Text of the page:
Arrow-right Camera
The Spokesman-Review Newspaper

The Spokesman-Review Newspaper The Spokesman-Review

Spokane, Washington  Est. May 19, 1883
Partly Cloudy Day 65° Partly Cloudy
Sports

Hey, Barry, how about a fun trip to Capitol Hill this month?

Tim Dahlberg Associated Press

OK, Mark McGwire, here’s your chance.

Go ahead, Sammy Sosa, step up there with Big Mac and proclaim your innocence.

And you, Barry Bonds? Well, for some reason you weren’t invited, but isn’t this really the best place to say it wasn’t steroids after all?

Talk about perfect timing. Just as the major league season seemed destined to open under the black cloud of steroids, someone is giving baseball’s gargantuan sluggers a chance to finally speak the truth about those nasty rumors about performance-enhancing drugs.

No, it’s not those pesky reporters, the ones Bonds last week called the real liars in this whole muscular scandal. Listen to Barry and he’ll tell you that reporters envious of his $20 million salary are really to blame.

“It’s almost comical, basically,” Bonds said. “Are you guys jealous, upset, disappointed, what?”

No, Barry. We’re not.

Like most of America, we’re just wondering how you, Sammy and Big Mac suddenly grew so big and strong and started hitting every other pitch you saw out of the park. We’re wondering how you hit 37 home runs in 552 at-bats in 1998, and three years later hit 73 home runs in 76 fewer at-bats.

There’s probably a reasonable explanation for it. Good nutrition, maybe. Some extra time in the weight room probably helped, and it didn’t hurt that pitchers couldn’t pitch you inside because of the body armor you wear.

But here’s the great thing, Barry. Now you have a chance to set things straight so that America can celebrate with you when you pass Babe Ruth this year and take aim at Hank Aaron’s home run record.

A guy named Tom Davis is offering the opportunity of a lifetime – and just in time.

You probably don’t know Davis. He’s not the outfielder for the Los Angeles Dodgers who played in your father’s day, nor the clubhouse attendant who makes sure your recliner is properly set up next to your locker.

This Davis is a Republican congressman from Virginia who just happens to be the chairman of the House Government Reform Committee. Just what government reform has to do with steroids in baseball is somewhat of a mystery, but that’s not really the point.

Like you, Davis wants to set things straight. He and some others on his committee want to air out a story largely told before now behind closed doors.

Oh, yeah. Two more things before you decide to go, Barry.

He wants to do it March 17 in front of America. And he wants to do it with everyone under oath.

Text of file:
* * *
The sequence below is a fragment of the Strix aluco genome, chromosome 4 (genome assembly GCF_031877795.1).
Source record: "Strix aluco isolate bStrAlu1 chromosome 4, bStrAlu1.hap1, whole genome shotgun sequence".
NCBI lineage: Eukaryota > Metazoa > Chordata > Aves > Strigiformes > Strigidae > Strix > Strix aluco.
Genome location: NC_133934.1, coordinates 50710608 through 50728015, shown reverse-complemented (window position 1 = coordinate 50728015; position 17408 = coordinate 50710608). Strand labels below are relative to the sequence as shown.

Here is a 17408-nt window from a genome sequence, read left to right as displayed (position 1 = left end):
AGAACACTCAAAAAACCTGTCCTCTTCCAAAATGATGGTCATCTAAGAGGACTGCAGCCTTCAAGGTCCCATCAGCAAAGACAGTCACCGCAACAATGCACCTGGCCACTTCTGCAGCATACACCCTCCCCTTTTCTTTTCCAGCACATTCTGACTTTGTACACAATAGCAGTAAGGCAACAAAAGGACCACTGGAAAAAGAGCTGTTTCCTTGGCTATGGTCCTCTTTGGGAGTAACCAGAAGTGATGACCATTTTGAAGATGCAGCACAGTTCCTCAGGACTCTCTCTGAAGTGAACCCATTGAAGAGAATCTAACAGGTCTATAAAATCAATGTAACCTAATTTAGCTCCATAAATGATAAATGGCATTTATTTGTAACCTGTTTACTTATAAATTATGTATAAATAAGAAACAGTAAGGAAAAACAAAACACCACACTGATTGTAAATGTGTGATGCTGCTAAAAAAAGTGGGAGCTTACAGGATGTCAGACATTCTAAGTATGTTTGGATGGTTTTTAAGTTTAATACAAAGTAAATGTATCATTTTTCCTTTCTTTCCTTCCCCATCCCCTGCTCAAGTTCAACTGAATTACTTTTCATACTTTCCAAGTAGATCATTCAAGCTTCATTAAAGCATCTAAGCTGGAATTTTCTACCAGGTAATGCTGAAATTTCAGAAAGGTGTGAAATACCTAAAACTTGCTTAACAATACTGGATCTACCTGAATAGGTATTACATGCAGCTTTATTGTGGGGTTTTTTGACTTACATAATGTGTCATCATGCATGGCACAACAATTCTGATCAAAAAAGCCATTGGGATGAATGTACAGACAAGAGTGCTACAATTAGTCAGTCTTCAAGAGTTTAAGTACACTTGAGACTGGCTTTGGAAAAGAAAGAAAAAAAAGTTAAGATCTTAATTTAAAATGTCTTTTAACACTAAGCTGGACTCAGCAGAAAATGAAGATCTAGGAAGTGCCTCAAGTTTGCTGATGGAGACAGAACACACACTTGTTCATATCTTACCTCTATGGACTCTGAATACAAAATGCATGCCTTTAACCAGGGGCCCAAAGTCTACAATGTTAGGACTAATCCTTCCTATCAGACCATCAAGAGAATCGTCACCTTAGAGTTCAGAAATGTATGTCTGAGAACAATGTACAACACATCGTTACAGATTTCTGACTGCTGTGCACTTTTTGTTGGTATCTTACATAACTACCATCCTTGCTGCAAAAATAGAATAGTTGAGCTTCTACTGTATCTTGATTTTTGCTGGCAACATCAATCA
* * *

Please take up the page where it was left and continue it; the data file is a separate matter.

“There’s a cloud over baseball, and perhaps a public discussion of the issues, with witnesses testifying under oath, can provide a glimpse of sunlight,” Davis said Thursday.

Actually, Barry, you were left off the initial invitation list for some reason. Davis probably knew you and your teammates had an important exhibition game against the Texas Rangers that day and didn’t want to bother you.

Big Mac was invited, though. So was Sammy, Rafael Palmeiro, Frank Thomas, Curt Schilling and baseball’s steroid poster child, the newly lovable Jason Giambi. A guy named Jose Canseco, who’s also been in the news a lot lately, was also asked to attend and plans to be there.

It’s OK, though. We know you want to clear your name from all the scurrilous insinuations that somehow modern medicine did more to help you break the single season home run record than the many hours you spend in the weight room.

We know you’d love to be there when Sosa smiles and tells the congressmen that he never did anything more illegal than cork a bat. We know you want to be there when McGwire – assuming he doesn’t have a golf date that day – testifies under the penalty of law that Canseco must have mistaken him for someone else while injecting steroids in the bathroom stalls at the Oakland Coliseum.

What would be better than to see Canseco exposed as the lying, cheating scum all your brethren thinks he is?

In front of America, and under oath.

Meaning, everyone has to tell the truth.

Under oath.

Barry, have your guy call Davis’ guy and see if you can wangle a special pass.

Ask manager Felipe Alou for the afternoon off, have the Giants charter you a jet and get to Washington D.C., as early as you can. Don’t use the excuse that your lawyers told you not to say anything until the trials are over in San Francisco.

You haven’t been charged with anything, so you’re free to talk as much as you want.

Don’t be surprised, though, if Big Mac doesn’t show. He hasn’t said much of anything since he left baseball so quickly. He might have a good tee time that day.

Sammy might not be there either, and Schilling said he’ll have to check with his union rep before making up his mind.

It wouldn’t surprising at all if Canseco is the only one who appears March 17. And that might be only so he can set up a kiosk to sell his books on the steps of Capitol Hill.

But there is no downside to attending, Barry, if you’re telling the truth.

Tell them it ain’t so, that you would never knowingly take drugs to hit more home runs.

Don’t be afraid to crash the party, even if you’re not an honored guest.

The Spokesman-Review Newspaper

Local journalism is essential.

Give directly to The Spokesman-Review's Northwest Passages community forums series -- which helps to offset the costs of several reporter and editor positions at the newspaper -- by using the easy options below. Gifts processed in this system are not tax deductible, but are predominately used to help meet the local financial requirements needed to receive national matching-grant funds.

Active Person

Subscribe to the sports newsletter

Get the day’s top sports headlines and breaking news delivered to your inbox by subscribing here.